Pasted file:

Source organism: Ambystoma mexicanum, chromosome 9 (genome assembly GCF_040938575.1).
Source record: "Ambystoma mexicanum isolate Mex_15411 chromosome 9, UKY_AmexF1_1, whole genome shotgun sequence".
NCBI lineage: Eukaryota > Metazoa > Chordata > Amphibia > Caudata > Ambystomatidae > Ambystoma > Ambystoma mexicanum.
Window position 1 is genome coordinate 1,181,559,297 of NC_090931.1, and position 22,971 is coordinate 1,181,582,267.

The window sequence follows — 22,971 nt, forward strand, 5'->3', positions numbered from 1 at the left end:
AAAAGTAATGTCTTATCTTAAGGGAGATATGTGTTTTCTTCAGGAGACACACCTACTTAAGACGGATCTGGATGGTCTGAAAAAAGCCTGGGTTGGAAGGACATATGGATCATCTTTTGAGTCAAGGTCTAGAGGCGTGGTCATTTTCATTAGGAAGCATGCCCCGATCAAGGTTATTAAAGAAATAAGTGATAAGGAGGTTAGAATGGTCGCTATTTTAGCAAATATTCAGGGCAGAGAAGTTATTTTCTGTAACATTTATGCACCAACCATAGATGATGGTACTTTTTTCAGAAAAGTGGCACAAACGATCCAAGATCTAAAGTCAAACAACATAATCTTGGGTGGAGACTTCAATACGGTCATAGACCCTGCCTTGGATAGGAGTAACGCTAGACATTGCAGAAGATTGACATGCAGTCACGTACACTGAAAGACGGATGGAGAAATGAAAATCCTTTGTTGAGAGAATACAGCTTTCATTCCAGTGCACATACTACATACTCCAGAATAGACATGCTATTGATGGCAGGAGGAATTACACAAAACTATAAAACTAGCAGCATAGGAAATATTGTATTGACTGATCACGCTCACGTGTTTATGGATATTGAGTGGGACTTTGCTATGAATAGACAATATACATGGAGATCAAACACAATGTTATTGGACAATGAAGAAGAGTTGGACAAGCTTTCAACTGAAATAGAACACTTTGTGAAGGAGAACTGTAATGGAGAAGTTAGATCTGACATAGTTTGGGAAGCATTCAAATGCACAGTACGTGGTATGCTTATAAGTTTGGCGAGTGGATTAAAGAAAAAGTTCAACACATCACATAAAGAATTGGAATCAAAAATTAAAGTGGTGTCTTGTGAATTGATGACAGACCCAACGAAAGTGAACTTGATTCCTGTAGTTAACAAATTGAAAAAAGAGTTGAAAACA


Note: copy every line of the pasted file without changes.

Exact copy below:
Source organism: Ambystoma mexicanum, chromosome 9 (genome assembly GCF_040938575.1).
Source record: "Ambystoma mexicanum isolate Mex_15411 chromosome 9, UKY_AmexF1_1, whole genome shotgun sequence".
NCBI lineage: Eukaryota > Metazoa > Chordata > Amphibia > Caudata > Ambystomatidae > Ambystoma > Ambystoma mexicanum.
Window position 1 is genome coordinate 1,181,559,297 of NC_090931.1, and position 22,971 is coordinate 1,181,582,267.

The window sequence follows — 22,971 nt, forward strand, 5'->3', positions numbered from 1 at the left end:
AAAAGTAATGTCTTATCTTAAGGGAGATATGTGTTTTCTTCAGGAGACACACCTACTTAAGACGGATCTGGATGGTCTGAAAAAAGCCTGGGTTGGAAGGACATATGGATCATCTTTTGAGTCAAGGTCTAGAGGCGTGGTCATTTTCATTAGGAAGCATGCCCCGATCAAGGTTATTAAAGAAATAAGTGATAAGGAGGTTAGAATGGTCGCTATTTTAGCAAATATTCAGGGCAGAGAAGTTATTTTCTGTAACATTTATGCACCAACCATAGATGATGGTACTTTTTTCAGAAAAGTGGCACAAACGATCCAAGATCTAAAGTCAAACAACATAATCTTGGGTGGAGACTTCAATACGGTCATAGACCCTGCCTTGGATAGGAGTAACGCTAGACATTGCAGAAGATTGACATGCAGTCACGTACACTGAAAGACGGATGGAGAAATGAAAATCCTTTGTTGAGAGAATACAGCTTTCATTCCAGTGCACATACTACATACTCCAGAATAGACATGCTATTGATGGCAGGAGGAATTACACAAAACTATAAAACTAGCAGCATAGGAAATATTGTATTGACTGATCACGCTCACGTGTTTATGGATATTGAGTGGGACTTTGCTATGAATAGACAATATACATGGAGATCAAACACAATGTTATTGGACAATGAAGAAGAGTTGGACAAGCTTTCAACTGAAATAGAACACTTTGTGAAGGAGAACTGTAATGGAGAAGTTAGATCTGACATAGTTTGGGAAGCATTCAAATGCACAGTACGTGGTATGCTTATAAGTTTGGCGAGTGGATTAAAGAAAAAGTTCAACACATCACATAAAGAATTGGAATCAAAAATTAAAGTGGTGTCTTGTGAATTGATGACAGACCCAACGAAAGTGAACTTGATTCCTGTAGTTAACAAATTGAAAAAAGAGTTGAAAACA